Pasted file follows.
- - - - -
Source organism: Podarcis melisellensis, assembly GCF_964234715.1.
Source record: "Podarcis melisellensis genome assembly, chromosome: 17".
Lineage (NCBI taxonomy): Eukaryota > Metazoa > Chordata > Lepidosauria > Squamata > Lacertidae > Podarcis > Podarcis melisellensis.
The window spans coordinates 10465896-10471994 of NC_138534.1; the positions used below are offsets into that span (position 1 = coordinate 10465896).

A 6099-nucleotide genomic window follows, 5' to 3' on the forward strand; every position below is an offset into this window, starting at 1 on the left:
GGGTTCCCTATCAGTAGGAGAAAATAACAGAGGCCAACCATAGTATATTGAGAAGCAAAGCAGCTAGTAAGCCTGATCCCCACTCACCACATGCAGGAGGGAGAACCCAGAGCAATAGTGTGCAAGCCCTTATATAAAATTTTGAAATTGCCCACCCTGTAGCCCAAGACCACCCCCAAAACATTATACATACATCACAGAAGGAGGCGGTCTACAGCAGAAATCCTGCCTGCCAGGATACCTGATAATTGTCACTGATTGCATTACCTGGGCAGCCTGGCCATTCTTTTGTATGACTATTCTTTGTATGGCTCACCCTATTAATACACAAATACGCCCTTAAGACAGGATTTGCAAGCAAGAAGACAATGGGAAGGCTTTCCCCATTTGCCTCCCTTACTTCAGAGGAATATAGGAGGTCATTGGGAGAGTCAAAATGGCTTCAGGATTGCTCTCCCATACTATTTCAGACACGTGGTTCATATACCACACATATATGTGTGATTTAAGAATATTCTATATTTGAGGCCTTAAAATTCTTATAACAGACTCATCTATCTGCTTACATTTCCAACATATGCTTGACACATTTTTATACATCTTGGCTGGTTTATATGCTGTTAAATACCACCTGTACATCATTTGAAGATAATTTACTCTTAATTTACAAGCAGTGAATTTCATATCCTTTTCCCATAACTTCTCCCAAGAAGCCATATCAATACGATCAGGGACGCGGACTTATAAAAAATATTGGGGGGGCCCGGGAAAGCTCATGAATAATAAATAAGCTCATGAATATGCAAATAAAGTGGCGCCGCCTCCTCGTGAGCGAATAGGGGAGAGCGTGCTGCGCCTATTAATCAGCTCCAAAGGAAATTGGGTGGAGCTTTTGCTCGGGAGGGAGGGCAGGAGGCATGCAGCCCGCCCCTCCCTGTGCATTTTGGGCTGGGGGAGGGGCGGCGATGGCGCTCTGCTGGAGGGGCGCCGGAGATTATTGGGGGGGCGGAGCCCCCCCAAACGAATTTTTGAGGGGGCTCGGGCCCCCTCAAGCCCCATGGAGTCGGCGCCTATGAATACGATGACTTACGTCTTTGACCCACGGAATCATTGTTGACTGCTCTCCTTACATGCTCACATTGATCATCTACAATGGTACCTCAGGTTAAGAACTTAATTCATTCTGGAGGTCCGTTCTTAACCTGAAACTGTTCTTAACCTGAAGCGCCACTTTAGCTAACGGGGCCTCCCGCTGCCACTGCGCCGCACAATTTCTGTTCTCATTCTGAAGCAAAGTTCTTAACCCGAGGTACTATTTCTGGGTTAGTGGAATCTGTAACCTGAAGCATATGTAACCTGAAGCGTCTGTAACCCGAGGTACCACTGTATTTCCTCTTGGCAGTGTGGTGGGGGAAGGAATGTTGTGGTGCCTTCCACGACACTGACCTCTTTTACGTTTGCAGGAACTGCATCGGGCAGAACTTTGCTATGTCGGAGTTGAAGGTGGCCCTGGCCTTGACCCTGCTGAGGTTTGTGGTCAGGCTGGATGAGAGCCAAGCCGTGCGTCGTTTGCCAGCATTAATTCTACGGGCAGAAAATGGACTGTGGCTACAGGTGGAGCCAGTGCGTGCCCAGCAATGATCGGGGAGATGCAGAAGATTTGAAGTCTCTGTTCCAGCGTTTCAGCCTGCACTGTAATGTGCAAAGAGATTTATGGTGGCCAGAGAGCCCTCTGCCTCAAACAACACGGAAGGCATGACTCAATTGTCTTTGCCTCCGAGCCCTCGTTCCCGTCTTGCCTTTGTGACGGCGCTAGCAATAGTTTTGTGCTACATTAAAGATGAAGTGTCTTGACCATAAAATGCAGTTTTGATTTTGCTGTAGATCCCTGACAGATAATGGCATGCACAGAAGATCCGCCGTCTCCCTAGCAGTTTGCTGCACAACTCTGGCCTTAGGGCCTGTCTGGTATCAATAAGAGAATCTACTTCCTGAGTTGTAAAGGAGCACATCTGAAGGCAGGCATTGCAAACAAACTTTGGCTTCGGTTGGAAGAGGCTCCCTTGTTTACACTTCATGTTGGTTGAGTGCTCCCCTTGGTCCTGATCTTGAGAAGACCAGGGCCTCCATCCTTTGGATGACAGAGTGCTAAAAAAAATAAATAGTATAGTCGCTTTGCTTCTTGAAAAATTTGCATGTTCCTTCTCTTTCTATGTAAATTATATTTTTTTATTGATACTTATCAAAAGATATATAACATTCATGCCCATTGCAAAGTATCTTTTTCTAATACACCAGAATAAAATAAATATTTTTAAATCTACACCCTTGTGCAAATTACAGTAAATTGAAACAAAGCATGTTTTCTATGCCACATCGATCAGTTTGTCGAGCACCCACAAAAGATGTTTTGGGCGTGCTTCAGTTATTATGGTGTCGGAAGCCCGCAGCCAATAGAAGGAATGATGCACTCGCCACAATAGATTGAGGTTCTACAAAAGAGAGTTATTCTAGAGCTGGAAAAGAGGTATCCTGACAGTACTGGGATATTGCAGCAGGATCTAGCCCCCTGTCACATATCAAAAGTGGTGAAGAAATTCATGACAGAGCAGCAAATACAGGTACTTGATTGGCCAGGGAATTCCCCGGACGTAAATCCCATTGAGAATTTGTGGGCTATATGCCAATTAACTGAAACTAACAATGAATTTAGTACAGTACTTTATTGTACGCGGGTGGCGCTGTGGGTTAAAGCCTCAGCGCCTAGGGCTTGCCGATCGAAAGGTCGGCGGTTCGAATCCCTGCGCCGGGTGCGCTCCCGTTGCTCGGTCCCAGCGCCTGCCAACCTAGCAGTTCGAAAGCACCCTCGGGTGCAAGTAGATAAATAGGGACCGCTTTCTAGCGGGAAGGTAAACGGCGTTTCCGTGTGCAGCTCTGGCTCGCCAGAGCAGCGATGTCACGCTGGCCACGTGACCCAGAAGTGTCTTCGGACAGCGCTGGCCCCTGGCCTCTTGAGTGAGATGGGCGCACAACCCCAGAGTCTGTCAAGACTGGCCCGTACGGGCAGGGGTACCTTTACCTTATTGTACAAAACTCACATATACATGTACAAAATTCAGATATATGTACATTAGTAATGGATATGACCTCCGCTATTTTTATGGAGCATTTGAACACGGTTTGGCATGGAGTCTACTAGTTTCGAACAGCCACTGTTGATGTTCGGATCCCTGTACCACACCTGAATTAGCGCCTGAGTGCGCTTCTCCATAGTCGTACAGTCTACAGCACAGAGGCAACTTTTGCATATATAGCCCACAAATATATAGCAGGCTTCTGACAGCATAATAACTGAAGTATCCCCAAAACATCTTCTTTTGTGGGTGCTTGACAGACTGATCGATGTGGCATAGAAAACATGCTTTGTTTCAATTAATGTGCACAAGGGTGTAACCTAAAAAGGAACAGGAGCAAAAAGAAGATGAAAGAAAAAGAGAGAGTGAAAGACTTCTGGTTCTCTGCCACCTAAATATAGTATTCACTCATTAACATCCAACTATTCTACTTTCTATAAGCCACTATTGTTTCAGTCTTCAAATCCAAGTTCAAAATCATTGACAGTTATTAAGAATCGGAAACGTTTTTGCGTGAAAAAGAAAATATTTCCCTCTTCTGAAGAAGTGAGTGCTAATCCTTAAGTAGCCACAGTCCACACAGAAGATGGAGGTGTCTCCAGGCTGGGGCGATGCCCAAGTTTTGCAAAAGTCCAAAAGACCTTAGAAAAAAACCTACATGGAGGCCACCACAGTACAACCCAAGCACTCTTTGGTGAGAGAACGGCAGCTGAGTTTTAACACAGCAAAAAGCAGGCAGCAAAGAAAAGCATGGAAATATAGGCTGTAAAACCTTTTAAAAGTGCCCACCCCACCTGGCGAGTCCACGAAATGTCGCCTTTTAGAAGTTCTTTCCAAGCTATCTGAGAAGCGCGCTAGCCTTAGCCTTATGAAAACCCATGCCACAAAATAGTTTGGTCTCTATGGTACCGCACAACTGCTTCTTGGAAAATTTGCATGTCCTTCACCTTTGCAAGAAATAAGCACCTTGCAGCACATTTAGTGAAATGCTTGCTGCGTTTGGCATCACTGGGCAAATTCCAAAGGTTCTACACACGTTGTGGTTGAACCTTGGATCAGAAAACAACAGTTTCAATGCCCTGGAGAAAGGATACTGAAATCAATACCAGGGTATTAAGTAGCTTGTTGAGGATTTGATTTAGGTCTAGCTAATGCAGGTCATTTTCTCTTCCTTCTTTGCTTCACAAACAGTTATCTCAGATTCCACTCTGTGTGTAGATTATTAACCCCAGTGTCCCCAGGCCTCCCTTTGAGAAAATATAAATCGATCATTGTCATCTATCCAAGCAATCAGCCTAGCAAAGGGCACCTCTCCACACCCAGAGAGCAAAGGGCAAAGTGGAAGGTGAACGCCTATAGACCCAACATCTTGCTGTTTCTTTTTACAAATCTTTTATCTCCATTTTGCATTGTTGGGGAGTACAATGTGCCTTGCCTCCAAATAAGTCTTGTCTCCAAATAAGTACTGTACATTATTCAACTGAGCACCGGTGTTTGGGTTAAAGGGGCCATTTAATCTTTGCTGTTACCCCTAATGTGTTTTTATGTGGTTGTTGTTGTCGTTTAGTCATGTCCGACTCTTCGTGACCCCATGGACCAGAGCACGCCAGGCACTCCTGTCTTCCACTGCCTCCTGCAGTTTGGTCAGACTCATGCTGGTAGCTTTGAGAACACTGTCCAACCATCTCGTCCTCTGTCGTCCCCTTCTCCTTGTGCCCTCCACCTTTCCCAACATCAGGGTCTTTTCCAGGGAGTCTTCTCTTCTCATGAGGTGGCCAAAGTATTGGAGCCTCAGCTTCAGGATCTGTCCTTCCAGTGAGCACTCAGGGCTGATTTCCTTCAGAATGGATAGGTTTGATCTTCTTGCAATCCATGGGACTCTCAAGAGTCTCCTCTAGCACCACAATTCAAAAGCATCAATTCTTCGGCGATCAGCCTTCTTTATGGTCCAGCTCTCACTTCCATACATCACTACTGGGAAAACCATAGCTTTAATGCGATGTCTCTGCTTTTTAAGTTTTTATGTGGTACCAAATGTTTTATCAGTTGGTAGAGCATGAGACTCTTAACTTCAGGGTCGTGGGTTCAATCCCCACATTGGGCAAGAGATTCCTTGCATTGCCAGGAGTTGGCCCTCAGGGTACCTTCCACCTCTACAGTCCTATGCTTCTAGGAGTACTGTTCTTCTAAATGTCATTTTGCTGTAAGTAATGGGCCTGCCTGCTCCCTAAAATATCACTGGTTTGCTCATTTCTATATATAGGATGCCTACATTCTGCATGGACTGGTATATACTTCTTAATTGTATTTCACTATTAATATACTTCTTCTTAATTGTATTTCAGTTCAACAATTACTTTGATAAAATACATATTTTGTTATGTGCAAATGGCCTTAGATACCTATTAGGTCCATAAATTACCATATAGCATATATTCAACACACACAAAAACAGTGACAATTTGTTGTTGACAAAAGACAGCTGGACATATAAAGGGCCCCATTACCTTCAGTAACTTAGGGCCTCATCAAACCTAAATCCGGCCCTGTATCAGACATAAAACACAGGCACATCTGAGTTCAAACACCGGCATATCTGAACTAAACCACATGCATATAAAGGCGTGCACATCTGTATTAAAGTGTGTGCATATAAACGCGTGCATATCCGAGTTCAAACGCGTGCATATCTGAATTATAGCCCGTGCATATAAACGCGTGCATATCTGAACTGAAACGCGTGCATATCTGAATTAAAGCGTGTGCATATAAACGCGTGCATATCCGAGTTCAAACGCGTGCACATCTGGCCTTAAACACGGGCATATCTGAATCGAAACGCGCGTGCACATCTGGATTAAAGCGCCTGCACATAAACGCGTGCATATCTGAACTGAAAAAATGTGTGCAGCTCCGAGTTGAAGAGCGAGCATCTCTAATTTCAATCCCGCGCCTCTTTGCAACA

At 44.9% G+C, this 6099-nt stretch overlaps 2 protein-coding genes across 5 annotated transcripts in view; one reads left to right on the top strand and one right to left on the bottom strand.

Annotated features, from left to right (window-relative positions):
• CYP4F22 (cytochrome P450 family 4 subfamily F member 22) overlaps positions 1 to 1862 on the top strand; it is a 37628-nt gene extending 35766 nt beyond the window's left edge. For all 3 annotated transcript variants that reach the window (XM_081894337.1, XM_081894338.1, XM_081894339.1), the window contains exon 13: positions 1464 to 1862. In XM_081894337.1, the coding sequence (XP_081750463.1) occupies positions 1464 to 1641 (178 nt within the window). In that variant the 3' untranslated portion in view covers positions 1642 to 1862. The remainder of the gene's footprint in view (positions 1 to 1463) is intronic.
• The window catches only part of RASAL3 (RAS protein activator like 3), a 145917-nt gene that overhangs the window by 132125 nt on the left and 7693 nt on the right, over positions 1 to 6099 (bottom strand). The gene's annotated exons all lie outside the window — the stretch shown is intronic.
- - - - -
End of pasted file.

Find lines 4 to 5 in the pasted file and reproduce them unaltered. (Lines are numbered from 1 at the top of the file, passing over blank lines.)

The window spans coordinates 10465896-10471994 of NC_138534.1; the positions used below are offsets into that span (position 1 = coordinate 10465896).

A 6099-nucleotide genomic window follows, 5' to 3' on the forward strand; every position below is an offset into this window, starting at 1 on the left: